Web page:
St Barbara’s 16.04.17
Rev Tulo Raistrick
I wonder, have you ever experienced something in your life which is so jaw-droppingly amazing, staggering, that you are left speechless, trying to come to terms with what you have just experienced. For each of us it will be something different. Here are some of mine:
The view from the top of Crinkle Crags in the Lakes on one picture-perfect day.
Holding in my arms my children for the first time after they were born.
Experiencing the presence of God during a night of prayer
Experiences of differing intensity, but all enough to leave me speechless, moved to tears, trembling, over-awed by something quite miraculous.
In Matthew’s wonderful account we have the reaction of two different sets of people to an extraordinary, jaw-dropping event that unfolds before them. We have two women, Mary Magdalene and Mary the mother of Jesus, coming to the tomb as soon after the Sabbath as they possibly can to pay their respects, to express their grief; and we have some hardened soldiers, guards, stood around to ensure nothing strange takes place.
But something strange is exactly what does take place. There is a violent earthquake; an angel comes down from heaven with the appearance of lightening and blindingly bright clothes; and the stone to the tomb is rolled away. Extraordinary events – but how do they respond?
Both the women and the guards are terrified – the guards so much so that they faint. When they come round, the first thing they do is go to tell the chief priests what had happened. Interestingly, they go to the chief priests, not to the Roman Governor. What they have experienced goes way beyond politics; they seek spiritual counsel.
And they are then offered a choice. Keep their heads down, don’t make a fuss, toe the party line, don’t rock the boat, come up with some sort of ruse about falling asleep whilst disciples moved the stone. Or acknowledge what they had experienced and go out and find out more. One choice offered safety, status quo. The other, they knew, would turn their lives upside down forever, would risk them losing their jobs, risk them losing the respect of their cynical peers, risk them experiencing a God of holiness and life who could make them faint again.
The guards choose safety, the status quo. And who can blame them? And yet…
For our world, maybe even for us too, it is so much easier to believe the resurrection didn’t happen, to take the “move on folks, nothing to see here” approach to the Easter story, because the implications of truly believing that Jesus rose from the dead are so extraordinary.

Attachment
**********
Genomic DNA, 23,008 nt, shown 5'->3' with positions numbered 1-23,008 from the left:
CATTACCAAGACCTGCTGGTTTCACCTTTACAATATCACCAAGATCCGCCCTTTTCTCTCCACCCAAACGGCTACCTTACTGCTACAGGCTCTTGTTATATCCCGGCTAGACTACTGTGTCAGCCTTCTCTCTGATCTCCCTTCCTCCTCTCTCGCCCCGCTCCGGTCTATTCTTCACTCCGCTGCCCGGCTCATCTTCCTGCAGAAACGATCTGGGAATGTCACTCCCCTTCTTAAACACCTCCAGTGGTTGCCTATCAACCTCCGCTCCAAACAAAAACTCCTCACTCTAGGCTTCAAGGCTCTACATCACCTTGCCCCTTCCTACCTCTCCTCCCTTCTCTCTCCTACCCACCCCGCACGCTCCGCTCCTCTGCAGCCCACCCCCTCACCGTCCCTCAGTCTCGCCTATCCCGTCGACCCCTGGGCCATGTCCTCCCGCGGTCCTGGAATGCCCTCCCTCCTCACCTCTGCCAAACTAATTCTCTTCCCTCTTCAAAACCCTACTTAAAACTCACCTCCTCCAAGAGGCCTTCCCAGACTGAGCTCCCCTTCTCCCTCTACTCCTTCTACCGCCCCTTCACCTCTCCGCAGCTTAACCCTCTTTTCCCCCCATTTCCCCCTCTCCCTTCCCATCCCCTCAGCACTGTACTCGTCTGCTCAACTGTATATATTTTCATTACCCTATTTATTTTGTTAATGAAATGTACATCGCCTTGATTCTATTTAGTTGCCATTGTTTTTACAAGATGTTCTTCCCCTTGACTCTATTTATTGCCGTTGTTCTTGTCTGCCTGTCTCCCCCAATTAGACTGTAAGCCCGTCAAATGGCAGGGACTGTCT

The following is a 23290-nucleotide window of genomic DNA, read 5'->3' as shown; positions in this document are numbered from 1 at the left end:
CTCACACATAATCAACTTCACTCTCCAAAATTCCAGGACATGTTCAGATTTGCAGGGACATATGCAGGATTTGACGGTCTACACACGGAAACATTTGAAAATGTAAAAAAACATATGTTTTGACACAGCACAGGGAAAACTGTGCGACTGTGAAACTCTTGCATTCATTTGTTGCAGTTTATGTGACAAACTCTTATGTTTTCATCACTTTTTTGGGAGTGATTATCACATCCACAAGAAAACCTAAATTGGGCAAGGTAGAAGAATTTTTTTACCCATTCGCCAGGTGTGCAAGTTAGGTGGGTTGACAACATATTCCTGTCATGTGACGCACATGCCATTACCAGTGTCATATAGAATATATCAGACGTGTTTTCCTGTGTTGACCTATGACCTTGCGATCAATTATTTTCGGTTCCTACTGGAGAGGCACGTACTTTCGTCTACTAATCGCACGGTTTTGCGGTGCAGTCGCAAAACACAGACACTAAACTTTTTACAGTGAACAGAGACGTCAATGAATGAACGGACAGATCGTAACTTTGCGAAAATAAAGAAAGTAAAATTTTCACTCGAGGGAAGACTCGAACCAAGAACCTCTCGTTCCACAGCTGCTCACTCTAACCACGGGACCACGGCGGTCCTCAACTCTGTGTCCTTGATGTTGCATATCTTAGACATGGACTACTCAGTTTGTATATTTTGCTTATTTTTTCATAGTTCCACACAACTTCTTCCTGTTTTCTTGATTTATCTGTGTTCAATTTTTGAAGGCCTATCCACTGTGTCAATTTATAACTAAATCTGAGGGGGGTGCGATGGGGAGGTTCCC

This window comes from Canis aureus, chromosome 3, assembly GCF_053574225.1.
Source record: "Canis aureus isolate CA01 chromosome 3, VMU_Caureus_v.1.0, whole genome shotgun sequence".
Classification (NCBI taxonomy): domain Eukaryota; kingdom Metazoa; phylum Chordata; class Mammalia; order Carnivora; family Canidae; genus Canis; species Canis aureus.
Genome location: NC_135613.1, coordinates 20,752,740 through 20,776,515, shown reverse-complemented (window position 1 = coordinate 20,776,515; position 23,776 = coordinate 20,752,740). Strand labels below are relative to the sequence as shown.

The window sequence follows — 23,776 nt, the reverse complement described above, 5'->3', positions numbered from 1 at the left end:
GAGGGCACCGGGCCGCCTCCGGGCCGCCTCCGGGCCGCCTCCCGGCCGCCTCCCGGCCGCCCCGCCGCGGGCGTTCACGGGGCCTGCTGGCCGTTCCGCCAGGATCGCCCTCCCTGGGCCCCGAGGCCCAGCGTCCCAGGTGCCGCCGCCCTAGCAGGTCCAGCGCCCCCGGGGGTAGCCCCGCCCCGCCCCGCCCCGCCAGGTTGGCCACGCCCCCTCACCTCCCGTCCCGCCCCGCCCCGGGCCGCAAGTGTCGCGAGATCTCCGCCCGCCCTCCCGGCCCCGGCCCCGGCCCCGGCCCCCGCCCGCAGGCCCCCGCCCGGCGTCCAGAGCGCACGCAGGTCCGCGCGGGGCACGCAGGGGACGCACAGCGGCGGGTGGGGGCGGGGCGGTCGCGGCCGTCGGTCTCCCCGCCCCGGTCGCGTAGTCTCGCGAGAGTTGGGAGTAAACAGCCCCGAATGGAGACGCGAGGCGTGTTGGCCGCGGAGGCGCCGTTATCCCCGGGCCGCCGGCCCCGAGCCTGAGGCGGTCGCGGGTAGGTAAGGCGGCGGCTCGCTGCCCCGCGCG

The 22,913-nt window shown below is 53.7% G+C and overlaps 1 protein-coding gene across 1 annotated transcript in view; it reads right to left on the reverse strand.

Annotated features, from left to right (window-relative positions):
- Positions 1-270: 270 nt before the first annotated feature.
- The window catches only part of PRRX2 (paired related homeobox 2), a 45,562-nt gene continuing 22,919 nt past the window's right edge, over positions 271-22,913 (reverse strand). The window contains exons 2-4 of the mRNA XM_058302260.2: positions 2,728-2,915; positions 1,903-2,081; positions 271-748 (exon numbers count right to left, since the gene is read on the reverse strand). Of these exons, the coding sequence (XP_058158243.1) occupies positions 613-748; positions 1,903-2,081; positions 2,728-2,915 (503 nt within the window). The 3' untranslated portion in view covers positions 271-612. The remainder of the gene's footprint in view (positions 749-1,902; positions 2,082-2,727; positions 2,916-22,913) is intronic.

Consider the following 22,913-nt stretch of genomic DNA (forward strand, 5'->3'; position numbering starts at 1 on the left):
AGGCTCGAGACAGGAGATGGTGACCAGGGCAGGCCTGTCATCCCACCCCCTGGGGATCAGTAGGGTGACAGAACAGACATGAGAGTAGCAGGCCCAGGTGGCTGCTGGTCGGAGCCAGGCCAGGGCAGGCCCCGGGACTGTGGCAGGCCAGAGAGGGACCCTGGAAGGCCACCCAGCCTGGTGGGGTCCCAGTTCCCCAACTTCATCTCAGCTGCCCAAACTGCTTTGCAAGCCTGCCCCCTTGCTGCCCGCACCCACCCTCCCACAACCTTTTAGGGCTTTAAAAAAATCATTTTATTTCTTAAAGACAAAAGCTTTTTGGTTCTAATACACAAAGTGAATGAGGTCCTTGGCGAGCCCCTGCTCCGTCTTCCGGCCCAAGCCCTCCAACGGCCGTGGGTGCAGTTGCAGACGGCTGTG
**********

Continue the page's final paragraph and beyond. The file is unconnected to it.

But in doing so our lives, and the lives of those around us, are so much poorer as a result.
Mary Magdalene, and Mary the mother of Jesus, also trembled with fear at the what they witnessed, though possibly made of sterner stuff, they did not faint like the soldiers.
Like the shepherds on the hillside outside Bethlehem some thirty years earlier, they too were sore afraid at the appearance of the angel. But, unlike the guards, they are willing to hope, to believe, that something beyond all imagining has happened.
In response to the angel’s words, they are afraid, yet filled with joy. It is an unusual mix of emotions. Who wouldn’t be afraid? But there is joy too – the joy, the hope, the wonder, the excitement: could it possibly be true? could Jesus be alive?
It is in that state of openness, of hope, of faith, that Jesus himself appears to them. “Greetings” he says to them, and Mary and Mary fall down at his feet and worship him.
Jesus’ presence changes everything. They can’t quite grasp it, we even now can’t fully grasp it, but Jesus’ presence, alive, risen from the dead, changes everything.
From now on they could be sure that God’s love was stronger, more powerful, than anything else in the world, that God would always forgive them; that all bad things, all evil, would not last forever, but that good would triumph; that death was not the end, but the beginning of eternal life; that they would be with Jesus, the giver of life, for ever.
This morning we ourselves stand before the empty tomb, and the choice is ours too. To turn away and maintain the status quo, to pretend that this life is all that there is, like the guards, or to believe and allow Christ’s risen presence to transform us and change everything, to open the door to life in all its abundance, like with Mary and Mary. On this Easter morn, may God help us all to come and fall at his feet and worship him.